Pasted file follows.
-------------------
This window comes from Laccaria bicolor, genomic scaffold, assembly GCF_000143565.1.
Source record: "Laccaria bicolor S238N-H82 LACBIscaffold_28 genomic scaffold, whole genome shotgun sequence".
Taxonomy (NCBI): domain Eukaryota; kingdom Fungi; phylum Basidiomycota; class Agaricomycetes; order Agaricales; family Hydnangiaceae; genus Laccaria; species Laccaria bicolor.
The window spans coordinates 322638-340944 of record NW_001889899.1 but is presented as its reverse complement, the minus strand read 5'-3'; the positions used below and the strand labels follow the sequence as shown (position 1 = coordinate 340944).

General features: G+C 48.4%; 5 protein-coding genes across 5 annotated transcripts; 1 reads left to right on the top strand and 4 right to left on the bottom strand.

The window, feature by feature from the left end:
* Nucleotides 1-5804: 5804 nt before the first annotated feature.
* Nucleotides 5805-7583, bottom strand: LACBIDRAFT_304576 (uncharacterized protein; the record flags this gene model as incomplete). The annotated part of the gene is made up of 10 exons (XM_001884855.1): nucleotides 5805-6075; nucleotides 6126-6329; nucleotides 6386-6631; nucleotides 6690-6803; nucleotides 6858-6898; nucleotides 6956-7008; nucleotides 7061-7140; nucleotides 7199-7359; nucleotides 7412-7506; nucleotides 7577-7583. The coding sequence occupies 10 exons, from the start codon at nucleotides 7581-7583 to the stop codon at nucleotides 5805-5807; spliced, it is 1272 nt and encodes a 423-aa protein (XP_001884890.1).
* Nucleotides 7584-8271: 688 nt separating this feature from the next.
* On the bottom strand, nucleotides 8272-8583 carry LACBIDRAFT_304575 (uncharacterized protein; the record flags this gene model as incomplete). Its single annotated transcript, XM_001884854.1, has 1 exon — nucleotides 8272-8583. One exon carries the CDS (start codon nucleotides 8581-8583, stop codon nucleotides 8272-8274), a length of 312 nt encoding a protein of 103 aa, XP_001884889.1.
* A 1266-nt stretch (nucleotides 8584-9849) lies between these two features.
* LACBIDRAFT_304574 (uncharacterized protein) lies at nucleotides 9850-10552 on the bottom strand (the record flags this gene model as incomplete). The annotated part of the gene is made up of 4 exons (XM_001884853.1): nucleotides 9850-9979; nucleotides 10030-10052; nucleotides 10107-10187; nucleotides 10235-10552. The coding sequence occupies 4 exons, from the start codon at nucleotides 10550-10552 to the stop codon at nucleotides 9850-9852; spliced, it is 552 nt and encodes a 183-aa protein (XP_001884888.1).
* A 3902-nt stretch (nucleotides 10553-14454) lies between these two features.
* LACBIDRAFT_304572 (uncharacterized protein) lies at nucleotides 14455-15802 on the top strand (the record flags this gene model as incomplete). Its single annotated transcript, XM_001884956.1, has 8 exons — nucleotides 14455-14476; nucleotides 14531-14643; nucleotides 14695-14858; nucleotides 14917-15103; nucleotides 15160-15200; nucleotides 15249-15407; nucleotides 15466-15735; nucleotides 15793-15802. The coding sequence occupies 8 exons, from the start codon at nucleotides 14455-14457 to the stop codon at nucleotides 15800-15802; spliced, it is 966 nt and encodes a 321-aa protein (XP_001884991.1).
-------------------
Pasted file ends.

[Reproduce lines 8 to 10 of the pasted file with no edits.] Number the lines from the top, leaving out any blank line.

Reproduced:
* Nucleotides 5805-7583, bottom strand: LACBIDRAFT_304576 (uncharacterized protein; the record flags this gene model as incomplete). The annotated part of the gene is made up of 10 exons (XM_001884855.1): nucleotides 5805-6075; nucleotides 6126-6329; nucleotides 6386-6631; nucleotides 6690-6803; nucleotides 6858-6898; nucleotides 6956-7008; nucleotides 7061-7140; nucleotides 7199-7359; nucleotides 7412-7506; nucleotides 7577-7583. The coding sequence occupies 10 exons, from the start codon at nucleotides 7581-7583 to the stop codon at nucleotides 5805-5807; spliced, it is 1272 nt and encodes a 423-aa protein (XP_001884890.1).
* Nucleotides 7584-8271: 688 nt separating this feature from the next.
* On the bottom strand, nucleotides 8272-8583 carry LACBIDRAFT_304575 (uncharacterized protein; the record flags this gene model as incomplete). Its single annotated transcript, XM_001884854.1, has 1 exon — nucleotides 8272-8583. One exon carries the CDS (start codon nucleotides 8581-8583, stop codon nucleotides 8272-8274), a length of 312 nt encoding a protein of 103 aa, XP_001884889.1.